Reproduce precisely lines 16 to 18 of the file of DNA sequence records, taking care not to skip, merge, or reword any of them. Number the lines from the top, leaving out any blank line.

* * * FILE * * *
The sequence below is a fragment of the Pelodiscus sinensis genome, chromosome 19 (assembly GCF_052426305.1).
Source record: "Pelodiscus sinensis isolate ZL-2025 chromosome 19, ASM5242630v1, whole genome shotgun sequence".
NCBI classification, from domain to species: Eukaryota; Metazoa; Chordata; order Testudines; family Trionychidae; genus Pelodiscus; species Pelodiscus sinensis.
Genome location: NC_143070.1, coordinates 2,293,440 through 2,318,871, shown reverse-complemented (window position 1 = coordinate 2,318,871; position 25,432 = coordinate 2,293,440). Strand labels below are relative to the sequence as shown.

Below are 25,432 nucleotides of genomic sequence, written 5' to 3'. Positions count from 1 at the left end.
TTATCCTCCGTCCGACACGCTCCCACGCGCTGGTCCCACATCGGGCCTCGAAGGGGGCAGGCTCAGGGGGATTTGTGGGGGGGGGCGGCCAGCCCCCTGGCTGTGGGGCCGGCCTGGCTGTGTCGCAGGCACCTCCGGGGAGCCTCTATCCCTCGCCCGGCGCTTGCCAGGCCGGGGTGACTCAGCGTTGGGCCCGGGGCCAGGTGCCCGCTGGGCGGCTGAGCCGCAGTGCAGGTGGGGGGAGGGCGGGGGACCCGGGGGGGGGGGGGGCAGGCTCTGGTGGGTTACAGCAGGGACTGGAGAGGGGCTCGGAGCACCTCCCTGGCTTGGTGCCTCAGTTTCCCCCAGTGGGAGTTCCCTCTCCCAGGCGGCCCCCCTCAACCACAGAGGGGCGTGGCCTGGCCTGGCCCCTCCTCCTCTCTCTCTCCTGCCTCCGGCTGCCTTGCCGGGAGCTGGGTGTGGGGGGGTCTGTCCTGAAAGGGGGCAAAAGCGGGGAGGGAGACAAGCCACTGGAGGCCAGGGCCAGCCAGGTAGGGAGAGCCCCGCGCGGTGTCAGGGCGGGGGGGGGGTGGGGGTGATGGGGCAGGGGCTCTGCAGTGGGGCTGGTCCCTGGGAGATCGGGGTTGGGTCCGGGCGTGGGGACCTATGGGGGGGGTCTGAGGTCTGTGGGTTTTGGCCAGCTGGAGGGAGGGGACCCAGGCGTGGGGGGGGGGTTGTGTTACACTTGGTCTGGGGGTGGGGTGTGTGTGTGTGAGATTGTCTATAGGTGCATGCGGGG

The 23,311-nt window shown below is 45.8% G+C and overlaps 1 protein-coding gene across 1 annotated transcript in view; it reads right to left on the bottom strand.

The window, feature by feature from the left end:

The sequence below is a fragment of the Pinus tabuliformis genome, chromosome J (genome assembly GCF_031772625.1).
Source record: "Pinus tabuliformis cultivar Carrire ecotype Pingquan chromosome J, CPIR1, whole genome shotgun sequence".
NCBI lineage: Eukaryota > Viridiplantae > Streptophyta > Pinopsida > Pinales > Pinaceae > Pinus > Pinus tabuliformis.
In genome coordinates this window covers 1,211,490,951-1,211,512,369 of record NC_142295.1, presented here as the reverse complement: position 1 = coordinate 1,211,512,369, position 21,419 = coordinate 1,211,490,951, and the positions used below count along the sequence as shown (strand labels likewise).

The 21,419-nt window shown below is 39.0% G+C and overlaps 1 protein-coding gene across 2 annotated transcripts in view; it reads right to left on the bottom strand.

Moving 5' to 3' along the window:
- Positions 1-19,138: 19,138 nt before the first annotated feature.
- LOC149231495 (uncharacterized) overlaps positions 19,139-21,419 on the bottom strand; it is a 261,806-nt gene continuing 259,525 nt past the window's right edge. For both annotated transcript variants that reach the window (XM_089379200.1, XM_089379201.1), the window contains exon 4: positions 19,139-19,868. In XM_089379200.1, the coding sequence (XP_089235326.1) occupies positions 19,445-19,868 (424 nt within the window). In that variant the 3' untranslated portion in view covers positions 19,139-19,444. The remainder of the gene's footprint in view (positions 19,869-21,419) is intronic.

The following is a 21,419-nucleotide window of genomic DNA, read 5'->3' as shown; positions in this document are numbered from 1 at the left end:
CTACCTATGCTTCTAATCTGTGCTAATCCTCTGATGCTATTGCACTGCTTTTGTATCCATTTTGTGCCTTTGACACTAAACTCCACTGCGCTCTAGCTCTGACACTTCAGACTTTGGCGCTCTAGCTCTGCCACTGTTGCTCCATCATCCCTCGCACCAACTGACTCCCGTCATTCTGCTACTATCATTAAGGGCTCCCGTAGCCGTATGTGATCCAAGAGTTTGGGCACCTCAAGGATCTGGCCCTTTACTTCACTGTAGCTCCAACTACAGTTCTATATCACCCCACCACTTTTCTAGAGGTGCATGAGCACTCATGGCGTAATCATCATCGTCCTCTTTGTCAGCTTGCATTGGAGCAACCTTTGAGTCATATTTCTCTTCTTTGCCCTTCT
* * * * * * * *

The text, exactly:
- LOC149231495 (uncharacterized) overlaps positions 19,139-21,419 on the bottom strand; it is a 261,806-nt gene continuing 259,525 nt past the window's right edge. For both annotated transcript variants that reach the window (XM_089379200.1, XM_089379201.1), the window contains exon 4: positions 19,139-19,868. In XM_089379200.1, the coding sequence (XP_089235326.1) occupies positions 19,445-19,868 (424 nt within the window). In that variant the 3' untranslated portion in view covers positions 19,139-19,444. The remainder of the gene's footprint in view (positions 19,869-21,419) is intronic.

The following is a 21,419-nucleotide window of genomic DNA, read 5'->3' as shown; positions in this document are numbered from 1 at the left end:
CTACCTATGCTTCTAATCTGTGCTAATCCTCTGATGCTATTGCACTGCTTTTGTATCCATTTTGTGCCTTTGACACTAAACTCCACTGCGCTCTAGCTCTGACACTTCAGACTTTGGCGCTCTAGCTCTGCCACTGTTGCTCCATCATCCCTCGCACCAACTGACTCCCGTCATTCTGCTACTATCATTAAGGGCTCCCGTAGCCGTATGTGATCCAAGAGTTTGGGCACCTCAAGGATCTGGCCCTTTACTTCACTGTAGCTCCAACTACAGTTCTATATCACCCCACCACTTTTCTAGAGGTGCATGAGCACTCATGGCGTAATCATCATCGTCCTCTTTGTCAGCTTGCATTGGAGCAACCTTTGAGTCATATTTCTCTTCTTTGCCCTTCT